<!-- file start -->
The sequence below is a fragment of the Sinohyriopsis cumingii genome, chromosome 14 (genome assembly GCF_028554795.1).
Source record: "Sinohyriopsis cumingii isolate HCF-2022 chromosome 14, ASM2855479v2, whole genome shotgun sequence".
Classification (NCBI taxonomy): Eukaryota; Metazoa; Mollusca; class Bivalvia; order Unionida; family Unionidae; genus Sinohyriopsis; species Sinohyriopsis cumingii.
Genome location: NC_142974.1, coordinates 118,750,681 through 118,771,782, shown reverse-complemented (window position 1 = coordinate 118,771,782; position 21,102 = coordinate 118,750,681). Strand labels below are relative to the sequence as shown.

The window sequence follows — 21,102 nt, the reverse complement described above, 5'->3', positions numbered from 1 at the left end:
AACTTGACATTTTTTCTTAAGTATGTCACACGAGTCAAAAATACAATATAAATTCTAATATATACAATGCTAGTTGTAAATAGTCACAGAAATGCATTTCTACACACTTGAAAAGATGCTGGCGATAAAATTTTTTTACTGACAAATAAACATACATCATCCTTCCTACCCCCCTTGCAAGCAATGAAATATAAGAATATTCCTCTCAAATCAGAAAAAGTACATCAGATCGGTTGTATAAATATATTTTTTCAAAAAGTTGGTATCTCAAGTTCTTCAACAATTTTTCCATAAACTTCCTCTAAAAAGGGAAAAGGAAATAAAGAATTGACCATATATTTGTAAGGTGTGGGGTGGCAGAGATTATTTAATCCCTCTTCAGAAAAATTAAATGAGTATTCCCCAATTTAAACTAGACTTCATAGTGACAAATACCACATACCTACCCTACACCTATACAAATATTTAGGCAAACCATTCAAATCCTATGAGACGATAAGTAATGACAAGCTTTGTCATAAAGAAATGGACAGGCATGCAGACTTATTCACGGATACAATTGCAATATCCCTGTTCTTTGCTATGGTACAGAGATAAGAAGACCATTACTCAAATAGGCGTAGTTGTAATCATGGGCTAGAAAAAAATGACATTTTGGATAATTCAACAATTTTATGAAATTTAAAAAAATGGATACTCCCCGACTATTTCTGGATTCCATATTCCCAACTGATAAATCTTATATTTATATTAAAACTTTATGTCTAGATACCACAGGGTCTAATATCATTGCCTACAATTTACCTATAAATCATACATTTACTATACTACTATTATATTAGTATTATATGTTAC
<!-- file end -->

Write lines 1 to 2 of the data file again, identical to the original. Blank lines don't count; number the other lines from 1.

The sequence below is a fragment of the Sinohyriopsis cumingii genome, chromosome 14 (genome assembly GCF_028554795.1).
Source record: "Sinohyriopsis cumingii isolate HCF-2022 chromosome 14, ASM2855479v2, whole genome shotgun sequence".